Charged with the task of raising test scores and turning around this underperforming school, Sandy energetically dove in, trying to fix the school's many problems. But after a year and a half of escalating tension and plummeting morale, Sandy took a different tack. She decided to cultivate a shared vision for Peabody that focused on amplifying the school's strengths rather than on overcoming its weaknesses. Appreciative inquiry always starts with that first, fateful decision to focus on strengths.

Inquire: Share Uplifting Stories

The second I, Inquire, begins with conducting paired interviews in which people tell stories and explore the experiences they've had in contexts with high morale. In paired interviews, the teachers at Peabody explored such questions as, "Tell me about one of your best experiences working in a school or organization where morale was high; what contributed to your high spirits and sense of purpose?" or "Imagine you could transform the quality of the working relationships in this school in any way you wanted; what would that look like?"
After each pair had explored its stories, pairs joined together to form small groups. Each person briefly recounted his or her partner's story, values, and wishes. As the sharing unfolded, participants identified three to five themes that energized them. Some of the themes that emerged at Peabody included keeping the focus on the students, making learning meaningful, treating one another with respect, valuing honesty and openness, being appreciated, having clear and concise expectations, letting go of the past, and having a positive and warm working environment.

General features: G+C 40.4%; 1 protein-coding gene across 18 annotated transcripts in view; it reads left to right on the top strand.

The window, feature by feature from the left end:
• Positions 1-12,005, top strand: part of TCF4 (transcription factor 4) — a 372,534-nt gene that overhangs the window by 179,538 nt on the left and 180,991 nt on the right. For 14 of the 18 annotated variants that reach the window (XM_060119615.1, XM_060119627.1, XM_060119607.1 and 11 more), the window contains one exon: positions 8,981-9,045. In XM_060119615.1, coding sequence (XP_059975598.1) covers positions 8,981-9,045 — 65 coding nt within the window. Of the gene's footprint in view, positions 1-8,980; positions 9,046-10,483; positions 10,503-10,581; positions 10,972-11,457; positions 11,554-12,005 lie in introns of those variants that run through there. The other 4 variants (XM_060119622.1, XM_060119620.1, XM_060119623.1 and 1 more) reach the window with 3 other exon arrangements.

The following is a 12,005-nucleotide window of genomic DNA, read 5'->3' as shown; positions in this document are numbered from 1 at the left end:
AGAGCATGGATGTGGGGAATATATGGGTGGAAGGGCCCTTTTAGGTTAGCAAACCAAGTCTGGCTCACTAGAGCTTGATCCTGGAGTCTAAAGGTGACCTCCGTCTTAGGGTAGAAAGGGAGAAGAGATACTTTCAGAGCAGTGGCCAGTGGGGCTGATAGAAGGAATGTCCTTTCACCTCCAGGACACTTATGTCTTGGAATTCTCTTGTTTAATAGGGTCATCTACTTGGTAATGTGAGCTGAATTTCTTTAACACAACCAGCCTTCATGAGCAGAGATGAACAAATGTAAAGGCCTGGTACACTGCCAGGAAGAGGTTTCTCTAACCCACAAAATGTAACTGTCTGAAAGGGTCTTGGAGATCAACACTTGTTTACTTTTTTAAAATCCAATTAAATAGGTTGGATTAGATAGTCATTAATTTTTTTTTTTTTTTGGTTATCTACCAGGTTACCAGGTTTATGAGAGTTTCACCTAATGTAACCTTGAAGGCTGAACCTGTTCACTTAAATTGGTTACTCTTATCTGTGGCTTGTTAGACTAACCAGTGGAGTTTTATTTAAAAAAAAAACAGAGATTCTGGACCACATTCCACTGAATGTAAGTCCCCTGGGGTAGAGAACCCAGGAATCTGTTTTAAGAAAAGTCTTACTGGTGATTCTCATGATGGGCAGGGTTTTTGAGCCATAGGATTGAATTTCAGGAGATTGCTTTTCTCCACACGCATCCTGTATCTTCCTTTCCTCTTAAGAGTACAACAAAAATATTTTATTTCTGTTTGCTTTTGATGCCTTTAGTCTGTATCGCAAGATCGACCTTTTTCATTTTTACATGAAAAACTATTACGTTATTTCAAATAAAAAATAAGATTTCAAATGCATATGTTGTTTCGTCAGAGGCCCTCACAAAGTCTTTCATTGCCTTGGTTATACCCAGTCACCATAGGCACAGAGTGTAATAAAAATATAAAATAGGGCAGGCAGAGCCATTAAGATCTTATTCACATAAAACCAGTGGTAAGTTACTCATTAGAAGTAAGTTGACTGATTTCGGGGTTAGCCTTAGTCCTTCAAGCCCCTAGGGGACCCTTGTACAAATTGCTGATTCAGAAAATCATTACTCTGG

Imagine: What If?

The next phase in the process, Imagine, involves developing vivid images of what the school would look and feel like if it honored the themes selected and if the relationships in the school were just as people desired. Participants then share those images—but not by coming up with a set of bullet points.
One group at Peabody developed a skit with a bumblebee theme to suggest how people would "bee" together in terms of the behaviors and attitudes they would evidence at school. Another group created a pyramid of trust. A third group created a gigantic collage of images and phrases cut from magazines of the kinds of working relationships and care for students they envisioned. There was much laughter and camaraderie as the groups worked, with both Sandy and the assistant principal joining in on the fun.
After the groups developed their images of the future, they tried to capture them in a set of claims for the school, framed as though those new images were already present and expressed fully in the organization—claims such as these:
  • We're happy, safe, unified, welcomed, valued, positive, clear about expectations, and free to communicate openly without fear. We come to work every day with a clean slate, ready to accept new ideas.
  • We work in an environment in which communication is open and nonjudgmental, positive feedback abounds, and everyone is treated respectfully as equals. We always demonstrate a willingness to meet and listen to concerns with an open mind.

Innovate: Take Action